Small Business

VC Survey: Investment Down, Obama Up in 2012

Seema Mody, CNBC Reporter
Barack Obama

It could be an uneasy start to the new year in the venture capital world. But for President Obama, life could be good.

A survey conducted by the National Venture Capital Association and Dow Jones VentureSource reveals that venture capitalists and CEOs, while still somewhat optimistic about the U.S. economy, are less certain about how much it will improve in the coming year.

But Obama doesn’t suffer from their cautious outlook. According to the sixth annual survey, which polled more than 500 VC professionals and CEOs of venture-backed U.S. companies, VCs and CEOs predict that it will be Mitt Romney vs. Obama come fall, with Obama the eventual winner by a nose.

Mark Heesen, the president of NVCA, said the uncertainty in the markets makes it tough to assess what the venture capital landscape will be like in the year ahead.

“The venture industry is not an island unto itself and economic instability here and abroad, coupled with a number of public policy issues poised to impact the start-up community,” he said in a statement.

Weakness in the U.S economy as well as ongoing concern about the European debt crisis is keeping investors cash-strapped. The sixth annual survey, which polled more than 500 VC professionals and CEOs of venture-backed U.S. companies, did find some bright spots in the investor community, however, including information technology and healthcare.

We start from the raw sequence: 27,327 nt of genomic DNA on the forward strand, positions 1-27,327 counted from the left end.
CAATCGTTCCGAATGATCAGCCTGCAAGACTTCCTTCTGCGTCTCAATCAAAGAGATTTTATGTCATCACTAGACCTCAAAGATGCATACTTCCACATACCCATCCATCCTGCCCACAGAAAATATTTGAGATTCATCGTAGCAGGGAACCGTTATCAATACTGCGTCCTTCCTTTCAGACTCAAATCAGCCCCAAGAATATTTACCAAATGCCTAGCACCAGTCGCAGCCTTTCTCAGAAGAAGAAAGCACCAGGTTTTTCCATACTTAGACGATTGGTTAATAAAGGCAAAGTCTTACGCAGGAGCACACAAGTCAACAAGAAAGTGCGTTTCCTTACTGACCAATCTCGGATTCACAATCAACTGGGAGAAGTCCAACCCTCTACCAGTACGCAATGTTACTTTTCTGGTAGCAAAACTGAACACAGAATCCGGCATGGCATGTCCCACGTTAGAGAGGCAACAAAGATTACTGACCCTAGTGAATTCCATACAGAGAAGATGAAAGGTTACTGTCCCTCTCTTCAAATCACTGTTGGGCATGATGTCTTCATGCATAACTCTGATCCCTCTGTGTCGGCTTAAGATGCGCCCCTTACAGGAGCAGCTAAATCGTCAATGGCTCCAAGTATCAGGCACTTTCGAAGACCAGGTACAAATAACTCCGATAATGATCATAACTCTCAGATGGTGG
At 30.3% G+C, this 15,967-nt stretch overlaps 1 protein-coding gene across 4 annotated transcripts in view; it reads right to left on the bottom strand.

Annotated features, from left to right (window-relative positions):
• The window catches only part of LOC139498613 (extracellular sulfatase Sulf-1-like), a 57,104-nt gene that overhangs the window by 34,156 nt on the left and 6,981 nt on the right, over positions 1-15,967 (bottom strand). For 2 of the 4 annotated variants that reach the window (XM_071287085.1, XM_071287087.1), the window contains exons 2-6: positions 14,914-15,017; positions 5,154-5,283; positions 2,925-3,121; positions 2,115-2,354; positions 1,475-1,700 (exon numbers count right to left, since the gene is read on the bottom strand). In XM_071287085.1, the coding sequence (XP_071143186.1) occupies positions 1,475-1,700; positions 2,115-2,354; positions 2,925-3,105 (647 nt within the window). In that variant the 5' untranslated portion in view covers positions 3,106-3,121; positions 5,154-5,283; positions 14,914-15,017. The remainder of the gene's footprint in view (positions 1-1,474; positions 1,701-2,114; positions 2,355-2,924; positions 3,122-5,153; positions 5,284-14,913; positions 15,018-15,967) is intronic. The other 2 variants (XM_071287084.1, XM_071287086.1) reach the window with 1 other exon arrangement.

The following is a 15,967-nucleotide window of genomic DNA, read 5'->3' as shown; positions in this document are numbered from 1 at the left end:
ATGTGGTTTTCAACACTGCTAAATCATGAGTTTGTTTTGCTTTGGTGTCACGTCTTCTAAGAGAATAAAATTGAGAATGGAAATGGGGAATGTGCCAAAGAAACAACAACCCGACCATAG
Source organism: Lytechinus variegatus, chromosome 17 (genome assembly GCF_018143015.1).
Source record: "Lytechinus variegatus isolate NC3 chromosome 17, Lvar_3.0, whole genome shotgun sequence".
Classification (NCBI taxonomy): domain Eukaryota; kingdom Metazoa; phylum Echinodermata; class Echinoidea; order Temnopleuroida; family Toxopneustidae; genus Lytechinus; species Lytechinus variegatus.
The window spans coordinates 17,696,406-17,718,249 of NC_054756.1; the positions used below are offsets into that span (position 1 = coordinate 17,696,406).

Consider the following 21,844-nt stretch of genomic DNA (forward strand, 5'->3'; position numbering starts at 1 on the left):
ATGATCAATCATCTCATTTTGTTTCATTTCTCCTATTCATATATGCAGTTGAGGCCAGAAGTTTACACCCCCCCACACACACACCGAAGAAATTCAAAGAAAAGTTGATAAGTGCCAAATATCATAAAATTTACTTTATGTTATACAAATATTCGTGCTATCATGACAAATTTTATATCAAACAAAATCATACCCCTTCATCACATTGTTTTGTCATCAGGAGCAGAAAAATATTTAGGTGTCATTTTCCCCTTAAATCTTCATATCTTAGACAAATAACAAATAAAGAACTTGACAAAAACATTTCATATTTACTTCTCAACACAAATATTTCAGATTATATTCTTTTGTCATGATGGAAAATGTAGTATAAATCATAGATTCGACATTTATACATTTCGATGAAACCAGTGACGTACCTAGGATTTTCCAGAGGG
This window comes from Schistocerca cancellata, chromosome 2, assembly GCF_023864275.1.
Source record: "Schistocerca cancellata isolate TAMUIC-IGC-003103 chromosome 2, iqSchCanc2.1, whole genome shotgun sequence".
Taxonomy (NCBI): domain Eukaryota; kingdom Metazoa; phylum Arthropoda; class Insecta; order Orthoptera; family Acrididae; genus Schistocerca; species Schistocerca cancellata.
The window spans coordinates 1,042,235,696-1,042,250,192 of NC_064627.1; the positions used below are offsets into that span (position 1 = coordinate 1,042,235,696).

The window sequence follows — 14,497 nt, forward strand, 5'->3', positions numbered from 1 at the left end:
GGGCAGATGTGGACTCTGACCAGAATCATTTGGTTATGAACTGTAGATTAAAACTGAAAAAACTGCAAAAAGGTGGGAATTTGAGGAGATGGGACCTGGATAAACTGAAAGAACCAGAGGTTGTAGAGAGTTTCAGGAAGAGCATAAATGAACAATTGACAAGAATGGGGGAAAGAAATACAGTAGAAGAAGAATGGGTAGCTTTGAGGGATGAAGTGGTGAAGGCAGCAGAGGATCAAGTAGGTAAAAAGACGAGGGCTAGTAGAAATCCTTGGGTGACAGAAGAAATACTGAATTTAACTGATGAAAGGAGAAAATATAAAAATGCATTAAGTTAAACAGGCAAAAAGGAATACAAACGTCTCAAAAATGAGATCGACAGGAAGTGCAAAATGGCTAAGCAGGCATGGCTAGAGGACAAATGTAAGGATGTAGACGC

This lukewarm outlook on investor activity for 2012 doesn’t appear to be deterring some startups.

Jeff Clavier, managing director of SoftTech VC in Palo Alto, Calif., says, that while his company has been investing in about 20 startups per year for the past few years, "We are now buying five to 10 percent of the companies we invest in, and we put more dollars [an average of $400,000 toward each] deal."

And while he is still seeing the "usual mix of angels, micro-vcs and traditional firms" investing at the seed stage, the big question will be what happens at the Series A stage. "While it is true that some companies will be able to grow profitably with just a seed round, the vast majority of startups will require a Series A — and only the best will be able to do so easily. Figuring out early how to get our companies on track with regards to Series A milestones is an essential part of the work we do during the first 12 to 18 months of our investment."

For entrepreneurs based on the East coast, and particularly in New York City, 2012 might be their year, notes the report. “Regionally, 46 percent of VCs and 41 percent of CEOs expect the New York start-up ecosystem to improve further in 2012.”

While 50 percent of VCs responded that they will look outside the U.S. next year, there was no one clear hot spot. China and Western Europe were most frequently cited as possible places to invest: 19 percent of VCs said they’d be funding projects in those areas, followed by Canada (14 percent), India (12 percent), and Latin America (10 percent).

Survey respondents also weighed in on one of the most important issues of 2012: the U.S. presidential election. Mitt Romney will be the 2012 Republican presidential nominee, according to 79 percent of VCs and 67 percent of CEOs. And, while the founder of investment firm Bain Capital might be one of them, this group of investors — 64 percent of CEOs and 56 percent of VCs — say they believe Obama will ultimately win a second term as president in 2012.